By Stan Choe, Damian J. Troise, and Alex Veiga
Stocks fell on Wall Street Wednesday, sending the market to its first loss in three days after more depressing data rolled in on the devastation sweeping the global economy.
The S&P 500 dropped 0.7%, and three out of four stocks in the index sank. But the market’s losses would have been much worse if not for continued gains for technology stocks. Momentum for Microsoft, Apple, and other tech stocks has proven to be nearly unstoppable this year, even in the face of the coronavirus pandemic, and more gains for them almost singlehandedly kept Wall Street steady for much of Wednesday’s trading.
The S&P 500 wavered between modest gains and losses for much of the day as the gains for tech stocks jousted with the more prevalent losses elsewhere, before it turned lower in the last half-hour of trading. It ended down 20.02 points at 2,848.42. The Dow Jones Industrial Average sank 218.45 points, or 0.9%, to 23,664.64. The Nasdaq, which is full of tech stocks, rose 45.27, or 0.5%, to 8,854.39.
A report Wednesday morning showed private U.S. employers eliminated an astonishing 20.2 million jobs last month. It sets a dour stage for Friday’s more comprehensive monthly jobs report from the U.S. government. Across the Atlantic, the European Union said Wednesday that it’s bracing for a “recession of historic proportions” amid restrictions meant to slow the spread of the virus.
Financial stocks weighed particularly heavy on the market, and JPMorgan Chase fell 1.9% while Wells Fargo lost 2.7%. Banks have been some of the hardest-hit stocks this year, largely on worries that all the job losses caused by the recession will saddle them with mountains of bad loans.
Energy stocks were also down after oil prices gave up some of their gains from earlier in the week. Benchmark U.S. crude oil fell 57 cents, or 2.3%, to settle at $23.99 a barrel Wednesday. Brent crude oil, the international standard, fell $1.25 to $29.72 a barrel. That helped drag Chevron down 3.1% and Exxon Mobil down 1.9%.
But helping to counterweight that was the gain in tech stocks, which are able to prop up the market due to their massive size. Microsoft and Apple alone make up 11% of the S&P 500 by market value, giving their movements great sway on the index. Each rose 1%.
Semiconductor companies were also strong. KLA Corp. rose 5.3% for one of the biggest gains in the index after it reported stronger revenue and earnings for the latest quarter than Wall Street expected.
After being down as much as 23% for the year on worries about the pandemic’s economic hit, tech stocks in the S&P 500 have erased all their losses are now up 0.4% for 2020.
“With the physical economy effectively offline, the virtual economy is all that remains,” said Ryan Giannotto, director of research at GraniteShares. “It’s accelerated the drumbeat of digital disruption.”
The trend across stock markets has been decidedly up in recent weeks. Countries around the world and some U.S. states are allowing businesses to reopen in hopes of arresting the economic devastation, despite warnings that it could lead to a resurgence in infections.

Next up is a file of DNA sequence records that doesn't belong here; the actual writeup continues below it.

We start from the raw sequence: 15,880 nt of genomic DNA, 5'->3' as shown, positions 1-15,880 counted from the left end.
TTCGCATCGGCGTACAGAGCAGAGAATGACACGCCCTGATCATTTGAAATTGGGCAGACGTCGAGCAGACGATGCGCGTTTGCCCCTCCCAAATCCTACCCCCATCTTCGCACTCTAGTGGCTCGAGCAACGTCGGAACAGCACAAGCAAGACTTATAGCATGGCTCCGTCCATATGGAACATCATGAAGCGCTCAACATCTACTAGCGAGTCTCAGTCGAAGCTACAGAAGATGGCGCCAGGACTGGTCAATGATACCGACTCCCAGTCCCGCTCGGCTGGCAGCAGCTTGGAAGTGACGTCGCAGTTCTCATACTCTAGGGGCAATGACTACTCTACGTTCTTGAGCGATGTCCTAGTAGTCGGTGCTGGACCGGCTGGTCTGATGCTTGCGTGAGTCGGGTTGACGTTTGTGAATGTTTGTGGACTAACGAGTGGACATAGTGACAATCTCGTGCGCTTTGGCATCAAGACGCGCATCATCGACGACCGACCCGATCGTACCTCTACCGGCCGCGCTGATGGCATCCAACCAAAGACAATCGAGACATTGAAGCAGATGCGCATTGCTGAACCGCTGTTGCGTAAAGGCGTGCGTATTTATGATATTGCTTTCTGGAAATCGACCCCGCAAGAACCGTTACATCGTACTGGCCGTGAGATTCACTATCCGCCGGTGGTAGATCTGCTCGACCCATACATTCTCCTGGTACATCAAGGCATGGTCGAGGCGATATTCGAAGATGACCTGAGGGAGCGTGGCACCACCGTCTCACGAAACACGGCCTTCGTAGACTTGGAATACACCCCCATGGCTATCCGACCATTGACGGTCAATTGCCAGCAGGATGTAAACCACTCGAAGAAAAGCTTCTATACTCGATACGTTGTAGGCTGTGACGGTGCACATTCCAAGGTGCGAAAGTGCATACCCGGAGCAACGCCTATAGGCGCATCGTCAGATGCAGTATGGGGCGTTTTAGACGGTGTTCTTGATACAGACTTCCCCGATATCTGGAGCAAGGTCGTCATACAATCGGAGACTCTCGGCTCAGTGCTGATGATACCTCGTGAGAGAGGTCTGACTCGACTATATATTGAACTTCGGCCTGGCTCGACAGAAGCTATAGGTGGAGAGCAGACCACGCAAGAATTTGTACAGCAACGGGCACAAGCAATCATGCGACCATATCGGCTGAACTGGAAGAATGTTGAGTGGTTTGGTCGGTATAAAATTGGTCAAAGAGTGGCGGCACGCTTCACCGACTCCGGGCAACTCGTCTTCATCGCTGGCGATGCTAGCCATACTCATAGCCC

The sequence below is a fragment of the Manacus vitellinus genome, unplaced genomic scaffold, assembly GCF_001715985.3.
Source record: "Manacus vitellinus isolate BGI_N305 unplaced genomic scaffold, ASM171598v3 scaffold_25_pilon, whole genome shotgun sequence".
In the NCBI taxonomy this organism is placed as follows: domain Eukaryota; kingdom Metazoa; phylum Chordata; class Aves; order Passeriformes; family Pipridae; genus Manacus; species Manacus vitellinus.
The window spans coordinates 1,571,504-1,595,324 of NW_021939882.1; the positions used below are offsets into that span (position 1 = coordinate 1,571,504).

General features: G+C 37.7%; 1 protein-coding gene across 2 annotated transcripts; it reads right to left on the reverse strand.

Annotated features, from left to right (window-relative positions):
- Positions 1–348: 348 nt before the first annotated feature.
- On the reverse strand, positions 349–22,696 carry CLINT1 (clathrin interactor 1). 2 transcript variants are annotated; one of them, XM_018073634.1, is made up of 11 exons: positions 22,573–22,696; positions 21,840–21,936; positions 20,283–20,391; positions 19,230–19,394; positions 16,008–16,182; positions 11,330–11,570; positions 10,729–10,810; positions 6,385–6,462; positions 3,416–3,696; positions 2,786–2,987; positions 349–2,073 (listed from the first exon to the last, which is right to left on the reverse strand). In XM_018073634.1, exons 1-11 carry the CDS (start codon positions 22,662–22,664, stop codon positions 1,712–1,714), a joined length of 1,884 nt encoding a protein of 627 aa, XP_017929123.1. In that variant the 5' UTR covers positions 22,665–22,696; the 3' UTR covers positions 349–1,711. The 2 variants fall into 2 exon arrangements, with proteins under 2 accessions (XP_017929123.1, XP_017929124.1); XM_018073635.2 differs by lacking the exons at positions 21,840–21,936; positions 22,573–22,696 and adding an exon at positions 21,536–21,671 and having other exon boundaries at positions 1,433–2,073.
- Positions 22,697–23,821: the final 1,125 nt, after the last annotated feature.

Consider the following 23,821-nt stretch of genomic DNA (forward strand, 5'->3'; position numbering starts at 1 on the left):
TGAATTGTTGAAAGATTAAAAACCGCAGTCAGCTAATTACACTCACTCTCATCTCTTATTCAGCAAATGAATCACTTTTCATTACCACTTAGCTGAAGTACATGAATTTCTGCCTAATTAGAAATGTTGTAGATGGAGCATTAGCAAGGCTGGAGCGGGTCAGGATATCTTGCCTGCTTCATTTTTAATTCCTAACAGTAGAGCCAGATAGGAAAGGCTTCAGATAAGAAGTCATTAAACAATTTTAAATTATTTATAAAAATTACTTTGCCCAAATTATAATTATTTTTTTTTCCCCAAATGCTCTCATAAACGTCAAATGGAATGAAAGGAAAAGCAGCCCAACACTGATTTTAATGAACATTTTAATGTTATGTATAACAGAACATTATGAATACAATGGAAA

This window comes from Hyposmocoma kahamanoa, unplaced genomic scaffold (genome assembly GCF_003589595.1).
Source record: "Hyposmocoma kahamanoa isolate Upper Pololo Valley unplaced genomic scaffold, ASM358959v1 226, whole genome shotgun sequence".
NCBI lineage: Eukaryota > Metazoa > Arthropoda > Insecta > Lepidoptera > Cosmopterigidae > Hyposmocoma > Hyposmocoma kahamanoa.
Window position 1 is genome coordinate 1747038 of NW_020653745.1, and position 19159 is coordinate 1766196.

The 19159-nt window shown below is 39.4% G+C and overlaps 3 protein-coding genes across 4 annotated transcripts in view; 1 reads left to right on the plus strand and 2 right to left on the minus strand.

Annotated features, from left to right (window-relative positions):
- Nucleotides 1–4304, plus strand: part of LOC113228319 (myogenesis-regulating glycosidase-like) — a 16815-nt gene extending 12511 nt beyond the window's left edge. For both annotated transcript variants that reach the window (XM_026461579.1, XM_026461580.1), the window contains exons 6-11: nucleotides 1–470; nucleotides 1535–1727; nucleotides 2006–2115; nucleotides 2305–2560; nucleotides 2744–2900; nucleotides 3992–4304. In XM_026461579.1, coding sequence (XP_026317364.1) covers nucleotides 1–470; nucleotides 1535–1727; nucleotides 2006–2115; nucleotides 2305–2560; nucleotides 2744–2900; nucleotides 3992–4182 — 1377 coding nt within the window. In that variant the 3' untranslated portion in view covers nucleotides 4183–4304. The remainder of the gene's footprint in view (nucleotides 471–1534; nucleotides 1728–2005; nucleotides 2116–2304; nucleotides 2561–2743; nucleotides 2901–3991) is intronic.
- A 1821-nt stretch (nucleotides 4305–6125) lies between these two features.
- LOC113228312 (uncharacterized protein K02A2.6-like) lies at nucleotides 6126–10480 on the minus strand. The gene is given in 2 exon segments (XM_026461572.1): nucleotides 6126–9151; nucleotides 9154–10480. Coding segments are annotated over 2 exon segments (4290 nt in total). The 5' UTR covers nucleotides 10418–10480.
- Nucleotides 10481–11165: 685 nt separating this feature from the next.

The S&P 500 has more than halved its earlier loss of 34%, which stretched from February into late March. It began its recovery after the Federal Reserve and U.S. government pledged massive amounts of aid for the economy.
Many analysts are skeptical about the rally, calling it overdone given uncertainty about how long the recession will last. And as Wednesday’s reports demonstrated, the damage looks to be the worst in many decades.
“Sentiment right now really rests on the potential for the economic restart and coincides with concerns about a second or third wave of virus spread,” said Eric Freedman, chief investment officer at U.S. Bank Wealth Management. “It’s more of a wait-and-see, driven by both the path toward a return and how rocky the path may be.”
Investors recently have been focusing on the possibility that the economy will be in a less horrible place a few months from now, which would merit higher prices. China, where the pandemic began in December, has allowed factories and some other businesses to reopen. Some European governments are taking similar steps. California might allow some retailers to resume serving customers this week.
“The virus isn’t going away, that’s just part of our ecosystem,” said Giannotto of GraniteShares. “What can be changed is our willingness to accept risk.”
In Asia, South Korea’s Kospi gained 1.8%, and Hong Kong’s Hang Seng rose 1.1%. Stocks in Shanghai added 0.6%. In Europe, French stocks fell 1.1%, and Germany’s market lost 1.1%. The FTSE 100 in London rose 0.1%.
The yield on the 10-year Treasury climbed to 0.70% from 0.65% late Tuesday. That’s up from its record low of below 0.40% set in early March, but it’s still well below the roughly 1.90% it was yielding at the start of the year. Yields tend to fall when investors are downgrading their expectations for the economy and inflation.
The U.S. government is borrowing massive sums to pay for its response to the coronavirus, and the ballooning supply of Treasurys may be adding downward pressure on their prices. When a Treasury’s price falls, its yield rises.
AP Business Writer Joe McDonald contributed.